Keep an open mind. Respect differences. Respect the past. Honor the present.

Uzi’s father was the secretary of the entire kehillah (congregation) of his hometown of Cop, in Czechoslovakia, trusted by the entire community — from Chasidim to liberal Jews. This is where Uzi learned the value of the klal, of the totality of the Jewish community, above and beyond any differences among individuals.  

Perhaps more than any other quality, respect for pluralism and diversity characterized Uzi’s tenure as a leader for decades at BJE: Builders of Jewish Education. This respect, in turn, was complemented by an insistence on open-mindedness, a value Uzi internalized in his teen years, when his studies included both classical Jewish texts and the insights of Haskalah (enlightenment). After enrolling first in a traditional yeshiva, Uzi later transferred to the Hebrew Gymnasium, a Jewish school that included secular subjects — Latin and English — alongside Jewish history, Hebrew literature and Tanach. The Gymnasium’s expanded curriculum offered the foundation for the greatest joys of his intellectual life. His teachers there were powerful role models of Jewish commitment, leadership and caring, the model for what Uzi would become for hundreds of his own students in Los Angeles.

Don’t just survive. Rescue. Build.

After the liberation, Uzi used his background and skills to create educational programs needed for the young Jews returning from concentration camps and years of hiding. In the years immediately following the end of the war, he trained counselors and teachers, published books, organized a regional school and conducted summer camps. This experience strengthened his resolve to continue to serve as a Jewish educator.  

In about 1950, Uzi immigrated to New York, where he was a teacher, even as he also studied to advance his own formal education. He was also reunited with his fiancée, Erika, who had come to the United States via Cuba — but that’s another story.

By the time Uzi arrived in Los Angeles, in 1953, he’d had abundant training and experience, and he set out to develop one of the premier Conservative congregational schools in the United States. From 1953 until 1976, under his leadership, the school at Adat Ari El (then known as Valley Jewish Community Center) grew from 200 students to 1,500, and it earned a well-deserved reputation for excellence. At the heart of this success was Uzi’s effectiveness in nurturing other educators and developing an esprit de corps among his staff. Well before the notion of “family education” entered the lexicon of Jewish education, Uzi implemented a vast array of family and intergenerational programs.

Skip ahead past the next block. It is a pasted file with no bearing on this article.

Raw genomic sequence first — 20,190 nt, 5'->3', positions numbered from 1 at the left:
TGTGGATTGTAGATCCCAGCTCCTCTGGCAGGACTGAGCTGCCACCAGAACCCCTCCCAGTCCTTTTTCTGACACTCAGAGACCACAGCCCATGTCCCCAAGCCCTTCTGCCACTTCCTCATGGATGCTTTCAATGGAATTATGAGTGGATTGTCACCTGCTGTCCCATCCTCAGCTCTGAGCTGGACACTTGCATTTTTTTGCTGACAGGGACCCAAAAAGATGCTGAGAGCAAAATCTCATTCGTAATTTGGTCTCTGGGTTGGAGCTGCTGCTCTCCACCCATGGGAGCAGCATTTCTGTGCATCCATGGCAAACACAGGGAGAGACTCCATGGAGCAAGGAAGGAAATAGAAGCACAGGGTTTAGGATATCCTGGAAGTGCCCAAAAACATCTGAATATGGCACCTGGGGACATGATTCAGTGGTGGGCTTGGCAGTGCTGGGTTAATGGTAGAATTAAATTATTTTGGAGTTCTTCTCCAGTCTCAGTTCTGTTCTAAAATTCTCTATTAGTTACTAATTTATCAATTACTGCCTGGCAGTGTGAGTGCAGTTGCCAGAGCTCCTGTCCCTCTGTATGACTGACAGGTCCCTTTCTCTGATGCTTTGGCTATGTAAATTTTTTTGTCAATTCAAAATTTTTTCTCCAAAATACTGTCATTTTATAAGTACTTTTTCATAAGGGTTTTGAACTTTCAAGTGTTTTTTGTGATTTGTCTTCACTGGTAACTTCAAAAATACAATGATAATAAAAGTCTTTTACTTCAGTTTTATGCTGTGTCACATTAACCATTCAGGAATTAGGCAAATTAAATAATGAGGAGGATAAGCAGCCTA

Even as he built a model school, Uzi took on two other assignments of critical importance to Jewish education. First, he became director of education at Camp Ramah in California, where he helped build a camp program that nurtured an entire generation of rabbinic and lay leadership. At the same time, he was appointed to the faculty of Jewish education at the University of Judaism (now known as American Jewish University). There, through the 1960s and ’70s, he raised up a cadre of educators who continue to serve with distinction in communities throughout North America.

In 1976, the Bureau of Jewish Education of Greater Los Angeles (BJE) turned to Uzi to serve as its associate director. In that capacity, he called upon all of his remarkable skills and experiences in providing educational support to a community network of more than 150 schools serving 30,000 students. By 1982, his vast knowledge and unique background, his ability to work with professional colleagues and lay leaders, and his intimate familiarity with the Los Angeles Jewish community made him the appropriate choice for appointment as executive director of the Los Angeles BJE.

During a decade of service as CEO of the second-largest BJE in the nation, Uzi built a harmonious and productive community of educators, spanning all school types and ideologies. He mentored dozens of emerging Jewish educational leaders. He fostered outstanding inter-agency cooperation, and developed an active and supportive board of directors.